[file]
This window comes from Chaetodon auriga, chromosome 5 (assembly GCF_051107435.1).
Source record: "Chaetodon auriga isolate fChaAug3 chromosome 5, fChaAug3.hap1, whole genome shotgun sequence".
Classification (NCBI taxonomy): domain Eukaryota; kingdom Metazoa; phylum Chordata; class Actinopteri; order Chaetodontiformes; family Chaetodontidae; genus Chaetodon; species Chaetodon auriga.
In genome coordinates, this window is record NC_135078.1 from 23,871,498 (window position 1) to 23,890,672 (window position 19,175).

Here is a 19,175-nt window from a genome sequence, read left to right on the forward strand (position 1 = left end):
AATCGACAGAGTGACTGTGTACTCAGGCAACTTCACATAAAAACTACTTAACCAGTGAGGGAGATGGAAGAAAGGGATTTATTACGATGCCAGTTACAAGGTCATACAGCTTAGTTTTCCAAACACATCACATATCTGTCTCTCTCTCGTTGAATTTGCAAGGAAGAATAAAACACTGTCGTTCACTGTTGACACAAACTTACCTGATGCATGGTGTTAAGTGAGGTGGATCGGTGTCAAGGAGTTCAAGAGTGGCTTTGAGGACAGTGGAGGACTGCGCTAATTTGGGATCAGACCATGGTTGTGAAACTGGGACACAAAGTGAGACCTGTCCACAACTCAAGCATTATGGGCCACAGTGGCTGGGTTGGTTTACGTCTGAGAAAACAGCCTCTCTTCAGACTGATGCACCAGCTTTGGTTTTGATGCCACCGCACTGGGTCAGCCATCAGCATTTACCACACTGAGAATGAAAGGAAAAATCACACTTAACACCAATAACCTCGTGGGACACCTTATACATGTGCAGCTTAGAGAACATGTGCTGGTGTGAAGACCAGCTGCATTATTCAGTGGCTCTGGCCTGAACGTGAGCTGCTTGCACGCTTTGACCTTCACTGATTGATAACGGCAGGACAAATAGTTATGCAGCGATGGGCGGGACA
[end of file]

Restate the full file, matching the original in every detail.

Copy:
This window comes from Chaetodon auriga, chromosome 5 (assembly GCF_051107435.1).
Source record: "Chaetodon auriga isolate fChaAug3 chromosome 5, fChaAug3.hap1, whole genome shotgun sequence".
Classification (NCBI taxonomy): domain Eukaryota; kingdom Metazoa; phylum Chordata; class Actinopteri; order Chaetodontiformes; family Chaetodontidae; genus Chaetodon; species Chaetodon auriga.
In genome coordinates, this window is record NC_135078.1 from 23,871,498 (window position 1) to 23,890,672 (window position 19,175).

Here is a 19,175-nt window from a genome sequence, read left to right on the forward strand (position 1 = left end):
AATCGACAGAGTGACTGTGTACTCAGGCAACTTCACATAAAAACTACTTAACCAGTGAGGGAGATGGAAGAAAGGGATTTATTACGATGCCAGTTACAAGGTCATACAGCTTAGTTTTCCAAACACATCACATATCTGTCTCTCTCTCGTTGAATTTGCAAGGAAGAATAAAACACTGTCGTTCACTGTTGACACAAACTTACCTGATGCATGGTGTTAAGTGAGGTGGATCGGTGTCAAGGAGTTCAAGAGTGGCTTTGAGGACAGTGGAGGACTGCGCTAATTTGGGATCAGACCATGGTTGTGAAACTGGGACACAAAGTGAGACCTGTCCACAACTCAAGCATTATGGGCCACAGTGGCTGGGTTGGTTTACGTCTGAGAAAACAGCCTCTCTTCAGACTGATGCACCAGCTTTGGTTTTGATGCCACCGCACTGGGTCAGCCATCAGCATTTACCACACTGAGAATGAAAGGAAAAATCACACTTAACACCAATAACCTCGTGGGACACCTTATACATGTGCAGCTTAGAGAACATGTGCTGGTGTGAAGACCAGCTGCATTATTCAGTGGCTCTGGCCTGAACGTGAGCTGCTTGCACGCTTTGACCTTCACTGATTGATAACGGCAGGACAAATAGTTATGCAGCGATGGGCGGGACA